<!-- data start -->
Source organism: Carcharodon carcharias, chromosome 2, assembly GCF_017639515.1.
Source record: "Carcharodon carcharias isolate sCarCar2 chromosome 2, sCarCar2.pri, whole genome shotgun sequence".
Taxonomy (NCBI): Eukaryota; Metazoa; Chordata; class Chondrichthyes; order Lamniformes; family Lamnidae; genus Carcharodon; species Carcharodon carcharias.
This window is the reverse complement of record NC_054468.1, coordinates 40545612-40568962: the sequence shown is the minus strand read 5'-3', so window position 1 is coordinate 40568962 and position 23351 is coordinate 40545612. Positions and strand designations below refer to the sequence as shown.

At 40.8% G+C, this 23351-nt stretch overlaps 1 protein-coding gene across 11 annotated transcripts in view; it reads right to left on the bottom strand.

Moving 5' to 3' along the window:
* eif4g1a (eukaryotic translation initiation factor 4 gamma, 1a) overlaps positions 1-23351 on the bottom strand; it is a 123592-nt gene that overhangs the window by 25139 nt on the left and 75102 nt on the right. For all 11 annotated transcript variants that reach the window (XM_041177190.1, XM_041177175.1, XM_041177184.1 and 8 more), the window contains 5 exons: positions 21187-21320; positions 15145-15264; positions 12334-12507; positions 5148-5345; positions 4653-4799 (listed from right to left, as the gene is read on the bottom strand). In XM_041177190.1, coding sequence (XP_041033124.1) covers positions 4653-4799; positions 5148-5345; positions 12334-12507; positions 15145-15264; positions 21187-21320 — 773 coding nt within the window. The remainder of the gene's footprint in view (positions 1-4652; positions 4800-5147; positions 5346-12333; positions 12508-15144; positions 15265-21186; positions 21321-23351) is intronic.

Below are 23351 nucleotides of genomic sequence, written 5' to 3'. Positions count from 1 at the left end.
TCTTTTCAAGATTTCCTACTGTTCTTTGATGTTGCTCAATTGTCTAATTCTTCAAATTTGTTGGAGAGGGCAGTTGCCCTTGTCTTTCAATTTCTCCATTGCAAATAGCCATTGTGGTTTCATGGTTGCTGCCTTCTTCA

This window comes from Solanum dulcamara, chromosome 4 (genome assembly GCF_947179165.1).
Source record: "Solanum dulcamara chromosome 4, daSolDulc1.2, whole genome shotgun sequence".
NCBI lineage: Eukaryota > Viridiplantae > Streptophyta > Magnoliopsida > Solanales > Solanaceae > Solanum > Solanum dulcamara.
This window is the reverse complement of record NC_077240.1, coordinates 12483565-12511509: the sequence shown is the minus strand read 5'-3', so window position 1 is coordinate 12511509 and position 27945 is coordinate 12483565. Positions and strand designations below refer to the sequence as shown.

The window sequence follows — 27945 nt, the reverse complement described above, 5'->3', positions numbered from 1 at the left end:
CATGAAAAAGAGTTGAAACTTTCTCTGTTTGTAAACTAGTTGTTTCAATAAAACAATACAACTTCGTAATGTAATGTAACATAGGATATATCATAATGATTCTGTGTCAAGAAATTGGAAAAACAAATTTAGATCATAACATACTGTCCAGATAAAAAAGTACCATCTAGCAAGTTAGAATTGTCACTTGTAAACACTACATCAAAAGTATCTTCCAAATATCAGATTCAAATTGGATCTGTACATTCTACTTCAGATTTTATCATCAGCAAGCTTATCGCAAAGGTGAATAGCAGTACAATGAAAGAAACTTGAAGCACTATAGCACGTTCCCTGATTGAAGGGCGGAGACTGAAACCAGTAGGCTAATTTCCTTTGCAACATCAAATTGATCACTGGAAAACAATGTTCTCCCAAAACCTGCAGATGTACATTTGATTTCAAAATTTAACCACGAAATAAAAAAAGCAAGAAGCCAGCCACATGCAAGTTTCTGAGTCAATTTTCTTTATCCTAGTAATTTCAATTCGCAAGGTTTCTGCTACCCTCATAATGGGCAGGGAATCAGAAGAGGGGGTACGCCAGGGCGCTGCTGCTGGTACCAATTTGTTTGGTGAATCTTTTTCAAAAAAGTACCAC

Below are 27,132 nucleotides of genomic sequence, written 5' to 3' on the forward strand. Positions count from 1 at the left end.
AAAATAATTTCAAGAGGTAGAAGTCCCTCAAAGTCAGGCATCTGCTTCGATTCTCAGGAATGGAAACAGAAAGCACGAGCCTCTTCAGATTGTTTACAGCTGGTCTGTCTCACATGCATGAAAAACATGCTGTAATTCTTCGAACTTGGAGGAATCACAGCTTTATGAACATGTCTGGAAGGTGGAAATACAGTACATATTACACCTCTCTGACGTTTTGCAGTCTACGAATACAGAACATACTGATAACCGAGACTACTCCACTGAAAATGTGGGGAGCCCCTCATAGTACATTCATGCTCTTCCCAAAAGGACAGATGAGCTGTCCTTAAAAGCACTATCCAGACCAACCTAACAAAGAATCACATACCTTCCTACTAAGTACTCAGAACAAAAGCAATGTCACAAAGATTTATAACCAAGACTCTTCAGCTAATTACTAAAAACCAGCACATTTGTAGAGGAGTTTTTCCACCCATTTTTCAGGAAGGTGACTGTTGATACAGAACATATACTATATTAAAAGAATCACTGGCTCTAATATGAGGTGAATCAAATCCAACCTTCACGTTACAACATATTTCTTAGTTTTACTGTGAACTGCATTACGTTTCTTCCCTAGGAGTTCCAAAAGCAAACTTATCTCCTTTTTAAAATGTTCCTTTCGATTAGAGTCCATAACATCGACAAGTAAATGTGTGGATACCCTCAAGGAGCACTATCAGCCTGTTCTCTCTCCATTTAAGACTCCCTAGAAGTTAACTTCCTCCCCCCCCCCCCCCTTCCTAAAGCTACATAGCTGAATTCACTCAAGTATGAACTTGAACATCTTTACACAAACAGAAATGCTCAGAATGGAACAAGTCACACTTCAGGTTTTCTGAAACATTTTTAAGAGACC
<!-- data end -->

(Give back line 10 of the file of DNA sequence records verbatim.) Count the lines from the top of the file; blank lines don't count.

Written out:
This window comes from Solanum dulcamara, chromosome 4 (genome assembly GCF_947179165.1).